Sterritt ** Bizarre affection blooms between a South Korean thug and a woman forced into prostitution. Certainly offbeat, but not on a level with director Kim's previous work about marginalized people. In Korean with subtitles.

Be Cool (PG-13)

Director: F. Gary Gray. With John Travolta, Uma Thurman, Cedric the Entertainer, Christina Milian. (114 min.)

Sterritt *Sequel to the 1995 hit "Get Shorty," with crook Chili Palmer putting his muscle behind the career of a gifted African-American singer. The overlong comedy has few laughs and flirts far too much with racist, homophobic humor. A waste of a fine cast.

Because of Winn-Dixie (PG)

Director: Wayne Wang. With Jeff Daniels, AnnaSophia Robb, Cicely Tyson, Eva Marie Saint. (106 min.)

Sterritt ** New to a small town where her father is the preacher, a young girl makes new friends including a couple of aging women and a friendly pooch she names after the grocery store where she finds him. Bland, amiable, innocuous.

Constantine (R)

Director: Francis Lawrence. With Keanu Reeves, Rachel Weisz, Peter Stormare, Tilda Swinton. (118 min.)

Sterritt ** Reeves plays a James Bond of the supernatural, tracking down demons and helping a mournful woman solve the mystery of her twin sister's suicide. The story is a retread of the old "Exorcist" and "Omen" formats, but it delivers as much action and spectacle as fans of the genre could want.

Sex/Nudity: 1 scene of innuendo.Violence: 34 instances Profanity: 33 instances.Drugs: 12; smoking in almost every scene.

Cursed (PG-13)

Director: Wes Craven. With Christina Ricci, Shannon Elizabeth, Joshua Jackson, Portia de Rossi. (96 min.)

*1/2 A werewolf in Hollywood has infected several young people and ripped others to pieces. The survivors' struggle to escape the curse of becoming werewolves themselves leads to all manner of confrontation, most notably in a museum filled with wax effigies. Cast changes, reshoots, and reedits cursed this production from the beginning, and it shows. By M. K. Terrell

Diary of a Mad Black Woman (PG-13)

Director: Darren Grant. With Tyler Perry, Kimberly Elise, Steve Harris, Cicely Tyson. (117 min.)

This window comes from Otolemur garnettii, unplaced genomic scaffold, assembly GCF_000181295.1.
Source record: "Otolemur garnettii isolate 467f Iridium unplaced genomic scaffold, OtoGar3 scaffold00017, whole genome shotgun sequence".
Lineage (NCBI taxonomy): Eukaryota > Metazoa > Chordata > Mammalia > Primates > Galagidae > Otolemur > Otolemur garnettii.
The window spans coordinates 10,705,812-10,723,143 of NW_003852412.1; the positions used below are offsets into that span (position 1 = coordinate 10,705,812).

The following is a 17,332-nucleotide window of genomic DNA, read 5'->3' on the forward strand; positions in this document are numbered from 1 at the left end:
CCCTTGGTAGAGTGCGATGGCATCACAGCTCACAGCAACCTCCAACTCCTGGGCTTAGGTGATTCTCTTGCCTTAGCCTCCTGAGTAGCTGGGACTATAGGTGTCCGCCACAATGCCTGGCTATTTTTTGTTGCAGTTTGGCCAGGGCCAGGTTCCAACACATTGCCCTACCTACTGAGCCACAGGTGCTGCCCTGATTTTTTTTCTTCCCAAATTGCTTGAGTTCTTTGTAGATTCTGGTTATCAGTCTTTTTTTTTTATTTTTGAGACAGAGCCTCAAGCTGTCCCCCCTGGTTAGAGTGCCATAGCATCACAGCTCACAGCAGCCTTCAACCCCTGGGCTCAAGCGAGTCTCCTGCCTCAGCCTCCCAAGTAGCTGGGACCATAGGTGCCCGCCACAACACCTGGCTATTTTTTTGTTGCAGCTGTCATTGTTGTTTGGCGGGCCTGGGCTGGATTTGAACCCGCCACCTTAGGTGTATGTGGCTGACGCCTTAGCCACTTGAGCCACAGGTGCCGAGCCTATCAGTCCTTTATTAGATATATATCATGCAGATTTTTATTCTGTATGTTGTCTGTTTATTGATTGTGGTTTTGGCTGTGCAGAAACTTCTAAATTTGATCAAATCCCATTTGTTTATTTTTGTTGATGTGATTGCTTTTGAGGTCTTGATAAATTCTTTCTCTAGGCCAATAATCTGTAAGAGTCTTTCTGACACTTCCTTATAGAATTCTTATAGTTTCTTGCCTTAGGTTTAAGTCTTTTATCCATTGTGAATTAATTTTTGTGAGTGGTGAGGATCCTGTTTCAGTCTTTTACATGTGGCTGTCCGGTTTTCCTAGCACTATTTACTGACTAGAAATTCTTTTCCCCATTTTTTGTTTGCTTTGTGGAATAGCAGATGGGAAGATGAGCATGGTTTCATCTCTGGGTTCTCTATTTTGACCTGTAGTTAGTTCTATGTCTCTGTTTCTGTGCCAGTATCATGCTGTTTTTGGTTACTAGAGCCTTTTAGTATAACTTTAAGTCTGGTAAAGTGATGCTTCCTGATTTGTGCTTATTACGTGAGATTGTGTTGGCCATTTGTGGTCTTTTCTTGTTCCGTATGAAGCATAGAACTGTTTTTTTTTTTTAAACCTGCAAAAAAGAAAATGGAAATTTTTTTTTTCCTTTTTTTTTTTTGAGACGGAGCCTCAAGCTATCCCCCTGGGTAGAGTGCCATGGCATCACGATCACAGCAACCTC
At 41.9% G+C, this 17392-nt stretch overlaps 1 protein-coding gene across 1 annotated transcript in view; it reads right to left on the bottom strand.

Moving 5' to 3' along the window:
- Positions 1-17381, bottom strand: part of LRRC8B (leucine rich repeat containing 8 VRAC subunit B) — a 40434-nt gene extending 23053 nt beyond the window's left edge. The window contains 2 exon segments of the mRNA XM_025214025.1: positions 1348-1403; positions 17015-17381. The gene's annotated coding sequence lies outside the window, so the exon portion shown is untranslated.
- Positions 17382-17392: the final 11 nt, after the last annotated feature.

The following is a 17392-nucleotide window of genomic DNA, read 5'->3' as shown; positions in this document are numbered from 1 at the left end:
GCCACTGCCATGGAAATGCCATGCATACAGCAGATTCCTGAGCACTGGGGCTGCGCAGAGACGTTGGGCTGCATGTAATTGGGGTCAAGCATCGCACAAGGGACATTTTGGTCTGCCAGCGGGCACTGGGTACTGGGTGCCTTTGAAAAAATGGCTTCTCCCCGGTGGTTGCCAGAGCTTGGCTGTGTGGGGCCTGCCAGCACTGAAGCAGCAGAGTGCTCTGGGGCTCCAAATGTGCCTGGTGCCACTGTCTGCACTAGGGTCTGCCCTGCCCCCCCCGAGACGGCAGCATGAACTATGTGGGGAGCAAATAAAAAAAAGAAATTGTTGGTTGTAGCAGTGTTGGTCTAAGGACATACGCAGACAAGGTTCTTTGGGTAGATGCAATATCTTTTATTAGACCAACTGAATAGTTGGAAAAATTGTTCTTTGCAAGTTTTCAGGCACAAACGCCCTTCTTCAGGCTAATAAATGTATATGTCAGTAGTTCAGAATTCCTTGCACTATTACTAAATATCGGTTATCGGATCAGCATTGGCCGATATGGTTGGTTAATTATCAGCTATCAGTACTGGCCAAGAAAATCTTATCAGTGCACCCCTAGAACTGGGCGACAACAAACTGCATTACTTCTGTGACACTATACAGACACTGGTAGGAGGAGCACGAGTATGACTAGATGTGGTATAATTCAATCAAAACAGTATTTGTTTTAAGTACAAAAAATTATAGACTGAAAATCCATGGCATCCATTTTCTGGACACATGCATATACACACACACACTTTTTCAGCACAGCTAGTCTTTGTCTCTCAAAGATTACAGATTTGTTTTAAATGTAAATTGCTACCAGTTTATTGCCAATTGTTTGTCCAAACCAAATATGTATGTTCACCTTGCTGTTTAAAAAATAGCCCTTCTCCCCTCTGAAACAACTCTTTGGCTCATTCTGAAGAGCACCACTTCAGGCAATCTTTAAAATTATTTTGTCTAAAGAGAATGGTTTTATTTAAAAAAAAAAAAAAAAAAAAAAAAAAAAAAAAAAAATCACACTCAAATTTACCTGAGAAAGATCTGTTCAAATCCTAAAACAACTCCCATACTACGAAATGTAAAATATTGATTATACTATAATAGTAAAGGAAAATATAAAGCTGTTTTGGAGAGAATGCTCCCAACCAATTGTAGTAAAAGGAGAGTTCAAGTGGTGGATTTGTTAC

Sterritt * Angry, vengeful emotions arise when an abused African-American wife is unceremoniously dumped by her awful husband. The movie seesaws between crude comedy and sudsy melodrama, and it's hard to decide which aspect is more ineptly handled. Plenty of mad moviegoers will put this in their diaries as one of the worst pictures in ages.

Gunner Palace (R)

Directors: Michael Tucker, Petra Epperlein. With American soldiers in Baghdad. (86 min.)

Sterritt **** Documentary giving a grunt's-eye view of the Iraq war. Illuminating, disturbing, evenhanded.

The Jacket (R)

Director: John Maybury. With Adrien Brody, Jennifer Jason Leigh, Kris Kristofferson, Keira Knightley. (102 min.)

Sterritt *** Accused of murder, a veteran of the Persian Gulf war with amnesia lands in a hospital for the criminally insane where a psychiatrist subjects him to bizarre experiments. While the time-bending story is offbeat and ambitious, Maybury is more interested in striking images than in top-drawer performances from his talented cast.

Sex/Nudity: 4 scenes, including nudity. Violence: 12 scenes.Profanity: 26 harsh profanities.Drugs: 4 scenes of drinking, 6 scenes with smoking.

Hitch (PG-13)

Director: Andy Tennant. With Will Smith, Eva Mendes, Kevin James, Amber Valletta. (118 min.)

Sterritt ** Smith is terrific as a "date doctor" who teaches klutzy men how to woo the women they fancy. But the screenplay is silly - anything for a laugh - and the comedy is far too long. Nice work from James and Valletta, perhaps inspired by Smith's refusal to let the material drag him down.

Staff ***Witty, sweet, fashionable.

Sex/Nudity: 6 scenes of innuendo. Violence: 6 scenes.Profanity: 31 profanities.Drugs: 8 scenes of drinking.

Million Dollar Baby (PG-13)

Director: Clint Eastwood. With Clint Eastwood, Hilary Swank, Morgan Freeman. (129 min.)

Sterritt **** Eastwood gives his deepest performance ever as an aging gym owner who reluctantly agrees to train a female prizefighter, played by Swank in excellent form. It's as bold as it is engrossing.

Staff *** Poignant, masterpiece, sad.

Sex/Nudity: 1 scene of innuendo. Violence: 13 fight scenes, often grisly. Profanity: 48 harsh profanities. Drugs: 2 scenes with drinking.

The Pacifier (PG)

Director: Adam Shankman. With Vin Diesel, Lauren Graham, Brad Garrett. (91 min.)

Staff ** Hardened Navy commando Shane Wolf (Diesel) gets the most challenging assignment of his career: protecting the children of an assassinated scientist from agents seeking the top-secret program he was working on. Fortunately, the combination of the bodyguard's military discipline and hidden soft side give the family children the tough love they need. The Disney-like plotting is too predictable for most adults and teens, and violence puts it off-limits for young children, but 8- to 11-year-olds should find the slapstick amusing. By M.K. Terrell